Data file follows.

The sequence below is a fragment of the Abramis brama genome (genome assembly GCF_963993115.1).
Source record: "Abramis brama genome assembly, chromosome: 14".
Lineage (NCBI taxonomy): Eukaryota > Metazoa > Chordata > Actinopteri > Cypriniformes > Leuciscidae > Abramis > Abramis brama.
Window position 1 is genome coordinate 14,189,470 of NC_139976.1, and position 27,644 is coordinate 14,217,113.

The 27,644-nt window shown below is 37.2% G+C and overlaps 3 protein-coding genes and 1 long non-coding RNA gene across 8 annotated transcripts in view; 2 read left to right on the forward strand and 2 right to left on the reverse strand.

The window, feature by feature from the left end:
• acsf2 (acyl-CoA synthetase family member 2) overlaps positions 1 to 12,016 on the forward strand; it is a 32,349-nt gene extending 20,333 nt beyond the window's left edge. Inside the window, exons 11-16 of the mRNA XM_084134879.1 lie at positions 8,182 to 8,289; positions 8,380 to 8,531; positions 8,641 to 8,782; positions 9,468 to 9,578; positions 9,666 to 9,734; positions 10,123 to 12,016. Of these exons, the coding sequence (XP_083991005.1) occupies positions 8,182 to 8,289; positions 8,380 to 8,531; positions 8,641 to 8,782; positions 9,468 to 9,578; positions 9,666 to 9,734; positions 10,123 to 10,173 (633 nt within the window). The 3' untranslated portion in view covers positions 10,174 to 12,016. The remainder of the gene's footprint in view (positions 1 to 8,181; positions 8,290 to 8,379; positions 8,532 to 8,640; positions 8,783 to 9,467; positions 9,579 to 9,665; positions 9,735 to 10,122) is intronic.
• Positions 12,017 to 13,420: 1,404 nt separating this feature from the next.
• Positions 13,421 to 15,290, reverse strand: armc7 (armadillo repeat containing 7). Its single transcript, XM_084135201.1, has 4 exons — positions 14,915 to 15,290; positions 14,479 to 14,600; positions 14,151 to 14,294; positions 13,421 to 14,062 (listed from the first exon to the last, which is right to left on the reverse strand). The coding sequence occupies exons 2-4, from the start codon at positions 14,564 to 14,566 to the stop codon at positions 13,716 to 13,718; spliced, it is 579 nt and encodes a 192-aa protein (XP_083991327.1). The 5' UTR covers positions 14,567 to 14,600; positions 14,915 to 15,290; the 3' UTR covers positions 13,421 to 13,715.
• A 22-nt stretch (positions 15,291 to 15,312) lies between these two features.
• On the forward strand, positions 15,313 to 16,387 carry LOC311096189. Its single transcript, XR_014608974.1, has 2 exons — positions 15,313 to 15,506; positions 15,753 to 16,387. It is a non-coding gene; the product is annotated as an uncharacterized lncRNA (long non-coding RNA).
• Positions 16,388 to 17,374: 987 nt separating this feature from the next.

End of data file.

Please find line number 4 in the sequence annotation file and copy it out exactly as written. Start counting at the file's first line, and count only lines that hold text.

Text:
Window position 1 is genome coordinate 14,189,470 of NC_139976.1, and position 27,644 is coordinate 14,217,113.